“When Tom started doing Blink again it was a hard thing for him to continue to do Angels with focus. We weren’t working and touring as much, so there was a lot of down time. I went and did Social Distortion, but it was still me coming in to someone else’s band, which I love to do, but if I have the opportunity to do my own thing, I always want to do that.”
While Willard understandably likes to have as much creative input as he can in any music he’s involved with, he also see himself as a working musician who likes to keep busy; his post-Angels work includes collaborations with a wide variety of artists such as Melissa Auf der Maur, Danko Jones, Alkaline Trio, Moth, and Weezer drummer Pat Wilson’s The Special Goodness.
His recent work with Against Me! has found him in his best yet position to artfully detail music whose politically charged thrust is challenging, to say the very least. The title of the band’s new Transgender Dysphoria Blues album gives a hint of the complexities involved. The band’s singer/guitarist Laura Jane Grace, formerly known as Tom Gabel, has earned Willard’s undying respect, and taught him a lot about how to drum a passionate life force into some seriously dark, negative-energy music and lyrics. In songs with titles like “F–kmylife666,” “True Trans Soul Rebel,” and “Dead Friend,” he applies himself with a positive empathy, simultaneously acting as a balancing agent and fully stoked engine for the songs’ near-overwhelming anger and confliction.
“I’m trying to add life and lift to everything, and I’m always just moving,” he says. “It’s just energy, and if I can make you dance with a four on the floor and just keep it going, making everybody just move your shoulders a little bit, that for me is a win.”
The album’s reflective “Two Coffins” tells a corollary tale, however. Originally written as a solo acoustic song, the question was whether it needed drums at all.
Drums DWJazz Series (Chrome)
1 24″ x 18″ Bass Drum
2 14″ x 6.5″ Thin Aluminum Snare Drum (or “Wrinkle” aluminum shell)
3 12″ x 8″ Tom 4 16″ x 14″ Floor Tom
A 15″ K Light Hi-Hat (top)/Mastersound (bottom)
b 19″ A Medium Crash
C 24″ K Light Ride
D 20″ A Medium Crash
E “Torque Converter” Bell
Atom Willard also uses DW 9000 series stands and 5000 single bass drum pedal and hi-hat stand, Remo heads (Vintage Emperor Clear, tom batters; Ambassador Clear, tom resonants; Emperor X, snare; Powerstroke3, bass), Vater Power 5B sticks, Meinl hi-hat tambourine, Tama 105 Rhythm Watch click track, and Ultimate Ears in-ear monitors.
Willard added sizzly cymbals and mallets, and opened up the muffling on the toms a little bit. It was a way to differentiate the two parts of the song, to make it shift from the verse to the chorus; along with a waltz beat, this keeps the verse in sight, and the backbeat of a floor tom supports the chorus. “That’s all I try to do in any song: cruise on the verse, and if there’s a pre-chorus, add as much tension as you can, and then release into the chorus – and everything just goes ahhhhh.”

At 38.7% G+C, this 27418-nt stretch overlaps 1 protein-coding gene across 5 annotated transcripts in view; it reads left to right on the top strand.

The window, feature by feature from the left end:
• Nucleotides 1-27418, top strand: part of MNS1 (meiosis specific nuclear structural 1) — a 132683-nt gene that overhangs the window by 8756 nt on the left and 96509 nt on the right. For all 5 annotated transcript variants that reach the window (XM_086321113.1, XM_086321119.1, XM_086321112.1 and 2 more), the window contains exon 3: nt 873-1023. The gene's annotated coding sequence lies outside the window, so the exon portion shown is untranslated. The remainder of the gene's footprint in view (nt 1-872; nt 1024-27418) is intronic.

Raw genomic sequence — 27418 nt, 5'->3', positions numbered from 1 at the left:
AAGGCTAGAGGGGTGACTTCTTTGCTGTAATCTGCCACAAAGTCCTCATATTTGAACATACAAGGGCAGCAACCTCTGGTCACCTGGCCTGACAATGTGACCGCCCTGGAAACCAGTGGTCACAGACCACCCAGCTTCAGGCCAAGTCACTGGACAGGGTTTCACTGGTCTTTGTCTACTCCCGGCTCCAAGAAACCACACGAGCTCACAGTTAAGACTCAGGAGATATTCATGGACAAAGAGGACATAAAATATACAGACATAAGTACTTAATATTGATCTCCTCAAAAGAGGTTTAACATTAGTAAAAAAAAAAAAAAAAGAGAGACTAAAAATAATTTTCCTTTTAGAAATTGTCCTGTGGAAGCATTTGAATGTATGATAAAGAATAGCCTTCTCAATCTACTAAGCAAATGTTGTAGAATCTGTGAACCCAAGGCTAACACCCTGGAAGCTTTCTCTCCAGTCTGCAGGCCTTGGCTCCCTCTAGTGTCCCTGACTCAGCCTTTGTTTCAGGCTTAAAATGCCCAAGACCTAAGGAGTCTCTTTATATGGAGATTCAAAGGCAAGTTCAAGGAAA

Willard recorded his Against Me! tracks alone in the studio, a working method he likes. “All of these songs were pretty much already written, and I knew the structure of the songs, where Laura’s vocals were going to be, what the chorus melody was. That and the overall direction of the song is the most valuable stuff for me to know, before I can feel comfortable to stretch out.”
Live and in the studio, Willard’s drumming directly plays off both the sound of Grace’s voice and her lyrical substance as well. Specifically, he’s sensitive to her cadence and sense of meter. “I’m not just going to sit there and play a beat,” he says. “No, my thing is a part within each section that interacts with the vocals and creates dynamics and moves it along.”
On the album’s “Osama Bin Laden As The Crucified Christ,” Grace was specific about the sound she wanted to hear from Willard: “She said I want you to go crazy the whole time. And I was like, ’Whoa, I’m not going to Keith Moon on your song. It’s not what comes naturally to me.’ So I had to develop a part that gave her that feeling of running off over hills, of uncertainty, this unpredictable, could-come-off-the-hinges-at-any-moment type of feeling. I’m such a structured type of guy that it took me a little bit to figure out how I could reach that and still stay true to myself.”
On the title track and the following “True Trans Soul Rebel,” when Willard does his fills, it’s very much by design; he’s thought about it beforehand and parcels them out sparely; the placement of each fill seems crucial.
“I really like to have each section be itself,” he says. “And even if I’m playing the same root part each time through that section throughout the song, well, it’s a gradual build. So the fills will change a little bit as you go through the song; there’s kind of a similar feeling, but it will evolve within itself.”
A GUIDING HAND
What’s the best thing about being a famous rock drummer? Flying in private jets? Dining at the Ritz? Entire stadiums of fans pumping their fists and chanting your name to the heavens? Well sure, all that stuff is pretty damn nice, no doubt about it.
“But for me,” he says with a grin, “some of the most amazing moments have happened when a kid writes me and says, ’You inspired me to play the drums – and now check out my band!’ That’s the coolest thing ever. You feel like you’ve been able to say something that resonates with people. If I can inspire people to play, and get people excited about music, that’s really something that I’m very proud of.
“And you know what? It’s because I’m not a chops guy, it’s not about fills and flourishes – it’s about not being a selfish drummer, it’s about playing for the song, and not for yourself. So, if that’s recognized, I’m pretty happy about that.”